------------------------------------

When I test that on a 2003 box with the registry key set appropriately per KB929110 so I can distinguish case, both files are successfully created.  However, it only reads the contents of FILENAME.txt, despite the fact that I explicitly asked for the other file in the second request.

That's the problem I'm talking about. IOW, a lookup in case-insensitive mode finds first match, not best match.

(On the same box I could just use FILE_FLAG_POSIX_SEMANTICS to access the other file anyway. On a box without the object manager change, and without administrative access to change the setting, I'm SOL.)

Since it sounds like Vista and XP will keep changing $UpCase back and forth in a dual-boot situation, this kind of thing could happen by accident (although it still seems rather unlikely). The correct fix, AFAICT, would be to have chkdsk stop messing with the table. OTOH, if the table got corrupted, chkdsk wouldn't be able to help you. Such are the tradeoffs I guess.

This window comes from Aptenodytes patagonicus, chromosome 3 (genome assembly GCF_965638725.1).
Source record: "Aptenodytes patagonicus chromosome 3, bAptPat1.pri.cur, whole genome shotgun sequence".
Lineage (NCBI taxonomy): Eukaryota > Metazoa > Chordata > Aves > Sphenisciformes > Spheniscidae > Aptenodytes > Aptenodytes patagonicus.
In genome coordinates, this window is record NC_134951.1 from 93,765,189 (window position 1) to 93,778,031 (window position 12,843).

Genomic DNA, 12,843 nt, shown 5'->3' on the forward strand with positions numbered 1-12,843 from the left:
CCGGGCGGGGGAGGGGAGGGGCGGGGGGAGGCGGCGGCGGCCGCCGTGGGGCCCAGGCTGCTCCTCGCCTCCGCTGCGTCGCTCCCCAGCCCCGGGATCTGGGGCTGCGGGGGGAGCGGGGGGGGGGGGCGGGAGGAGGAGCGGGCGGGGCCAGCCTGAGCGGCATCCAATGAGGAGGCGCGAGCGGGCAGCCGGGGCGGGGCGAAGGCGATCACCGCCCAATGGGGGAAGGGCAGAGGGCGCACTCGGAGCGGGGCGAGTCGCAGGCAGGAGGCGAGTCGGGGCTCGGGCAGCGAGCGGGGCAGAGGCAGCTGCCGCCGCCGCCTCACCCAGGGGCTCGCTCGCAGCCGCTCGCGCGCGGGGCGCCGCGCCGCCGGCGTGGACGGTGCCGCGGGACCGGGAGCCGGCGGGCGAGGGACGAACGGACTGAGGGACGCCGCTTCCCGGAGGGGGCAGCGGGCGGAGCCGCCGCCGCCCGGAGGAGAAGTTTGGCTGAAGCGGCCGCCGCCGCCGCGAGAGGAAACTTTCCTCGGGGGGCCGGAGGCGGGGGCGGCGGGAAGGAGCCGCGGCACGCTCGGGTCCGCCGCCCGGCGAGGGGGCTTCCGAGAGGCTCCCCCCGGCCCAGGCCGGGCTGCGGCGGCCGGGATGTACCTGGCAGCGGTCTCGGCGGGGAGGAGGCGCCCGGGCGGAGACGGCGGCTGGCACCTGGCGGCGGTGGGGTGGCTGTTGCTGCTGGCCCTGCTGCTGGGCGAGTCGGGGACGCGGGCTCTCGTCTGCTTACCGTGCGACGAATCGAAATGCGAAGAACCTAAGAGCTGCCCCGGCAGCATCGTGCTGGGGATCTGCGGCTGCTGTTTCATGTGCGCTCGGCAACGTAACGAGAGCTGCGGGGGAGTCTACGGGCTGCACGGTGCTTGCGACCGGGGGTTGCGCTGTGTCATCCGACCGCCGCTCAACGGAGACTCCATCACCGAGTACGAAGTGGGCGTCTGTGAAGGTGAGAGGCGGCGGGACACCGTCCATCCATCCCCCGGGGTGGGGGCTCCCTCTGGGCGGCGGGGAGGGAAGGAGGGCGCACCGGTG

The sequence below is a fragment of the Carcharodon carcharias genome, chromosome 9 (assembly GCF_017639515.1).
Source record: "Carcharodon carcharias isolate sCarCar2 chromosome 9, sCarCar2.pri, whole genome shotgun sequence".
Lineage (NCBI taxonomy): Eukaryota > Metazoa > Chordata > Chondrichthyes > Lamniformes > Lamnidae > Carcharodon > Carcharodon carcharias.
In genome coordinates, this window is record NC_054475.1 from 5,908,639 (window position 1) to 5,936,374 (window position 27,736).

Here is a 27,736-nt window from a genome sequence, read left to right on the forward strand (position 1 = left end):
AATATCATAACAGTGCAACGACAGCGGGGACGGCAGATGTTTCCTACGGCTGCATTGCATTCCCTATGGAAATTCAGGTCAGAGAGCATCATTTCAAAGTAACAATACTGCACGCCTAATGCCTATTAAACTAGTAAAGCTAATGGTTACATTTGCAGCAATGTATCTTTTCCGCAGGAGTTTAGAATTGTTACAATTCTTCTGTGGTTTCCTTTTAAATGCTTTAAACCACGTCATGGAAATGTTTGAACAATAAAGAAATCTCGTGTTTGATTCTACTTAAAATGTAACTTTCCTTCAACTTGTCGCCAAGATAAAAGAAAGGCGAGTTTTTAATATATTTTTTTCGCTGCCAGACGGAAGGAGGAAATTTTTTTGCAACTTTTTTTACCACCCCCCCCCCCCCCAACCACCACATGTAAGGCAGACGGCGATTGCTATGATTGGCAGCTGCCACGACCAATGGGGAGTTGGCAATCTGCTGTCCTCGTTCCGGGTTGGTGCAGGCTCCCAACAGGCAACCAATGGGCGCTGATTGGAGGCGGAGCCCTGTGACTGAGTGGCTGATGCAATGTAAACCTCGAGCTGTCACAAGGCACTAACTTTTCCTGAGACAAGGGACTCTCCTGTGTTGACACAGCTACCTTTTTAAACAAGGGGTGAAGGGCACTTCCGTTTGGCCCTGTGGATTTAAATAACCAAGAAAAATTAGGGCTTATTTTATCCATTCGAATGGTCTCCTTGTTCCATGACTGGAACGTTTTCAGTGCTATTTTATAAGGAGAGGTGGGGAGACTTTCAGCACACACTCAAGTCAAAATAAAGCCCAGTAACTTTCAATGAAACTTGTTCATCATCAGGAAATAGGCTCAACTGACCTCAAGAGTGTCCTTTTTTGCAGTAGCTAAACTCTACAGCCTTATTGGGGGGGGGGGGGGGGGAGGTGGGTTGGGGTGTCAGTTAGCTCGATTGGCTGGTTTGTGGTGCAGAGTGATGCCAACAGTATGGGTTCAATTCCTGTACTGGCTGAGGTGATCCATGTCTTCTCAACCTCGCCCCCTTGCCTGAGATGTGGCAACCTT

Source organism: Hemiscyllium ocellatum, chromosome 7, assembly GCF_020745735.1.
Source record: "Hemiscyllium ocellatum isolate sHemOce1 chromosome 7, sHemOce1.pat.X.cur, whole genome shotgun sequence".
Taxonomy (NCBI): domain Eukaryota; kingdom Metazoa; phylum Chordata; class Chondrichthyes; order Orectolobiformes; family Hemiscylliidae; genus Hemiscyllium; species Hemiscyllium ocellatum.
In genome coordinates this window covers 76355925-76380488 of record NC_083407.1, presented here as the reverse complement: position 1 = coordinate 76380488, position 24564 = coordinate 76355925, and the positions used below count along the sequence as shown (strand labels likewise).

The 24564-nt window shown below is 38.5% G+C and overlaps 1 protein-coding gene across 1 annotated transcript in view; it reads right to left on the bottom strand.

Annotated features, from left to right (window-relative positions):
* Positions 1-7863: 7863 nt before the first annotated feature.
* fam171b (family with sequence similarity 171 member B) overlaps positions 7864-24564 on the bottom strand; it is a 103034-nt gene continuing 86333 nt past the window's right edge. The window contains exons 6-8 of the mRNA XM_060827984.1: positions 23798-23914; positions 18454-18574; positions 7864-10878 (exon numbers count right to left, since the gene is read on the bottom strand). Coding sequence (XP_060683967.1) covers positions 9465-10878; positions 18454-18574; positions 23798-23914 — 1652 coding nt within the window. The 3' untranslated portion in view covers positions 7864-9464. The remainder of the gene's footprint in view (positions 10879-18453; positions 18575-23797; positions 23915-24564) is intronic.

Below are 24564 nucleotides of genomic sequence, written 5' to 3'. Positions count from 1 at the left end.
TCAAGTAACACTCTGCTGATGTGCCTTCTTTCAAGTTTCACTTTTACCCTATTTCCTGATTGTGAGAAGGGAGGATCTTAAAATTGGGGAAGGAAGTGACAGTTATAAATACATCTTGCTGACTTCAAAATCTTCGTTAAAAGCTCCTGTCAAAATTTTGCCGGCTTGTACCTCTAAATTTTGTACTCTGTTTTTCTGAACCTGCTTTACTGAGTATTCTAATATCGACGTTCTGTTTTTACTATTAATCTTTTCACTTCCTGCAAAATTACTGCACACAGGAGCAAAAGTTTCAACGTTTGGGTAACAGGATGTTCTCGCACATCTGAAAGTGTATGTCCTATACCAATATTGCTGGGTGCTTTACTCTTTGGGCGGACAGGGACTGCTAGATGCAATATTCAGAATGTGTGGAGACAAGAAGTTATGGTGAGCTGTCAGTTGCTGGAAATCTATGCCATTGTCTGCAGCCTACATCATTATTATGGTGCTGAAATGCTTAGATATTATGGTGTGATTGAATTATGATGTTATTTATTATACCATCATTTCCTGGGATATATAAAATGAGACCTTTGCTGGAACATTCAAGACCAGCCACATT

# Michael S. Kaplan on 1 Jan 2008 8:21 PM:

Since it was a bug for .NET to ever set those values and in my opinion is a bug that they ever did (something I will blog about at some point), I have to reject the test as invalid, sorry! :-)

Instead, try doing what I did with the jump drive, and delete one of the files after running chkdsk on it (which will update $UpCase). You will see it deleted the correct file, not the first one....

# Random Reader on 1 Jan 2008 9:04 PM:

Hehe! That KB was just one I had handy that mentions the key. It's the same one changed by the SFU/SUA installer if you choose the appropriate option. KB817921 might be more appropriate. (I'd love to hear the story behind how the .NET bug happened!)

Unfortunately I don't have a Vista machine to run tests on at the moment, so I'll have to come back to this.

LarryBrown on 14 Aug 2009 6:35 AM: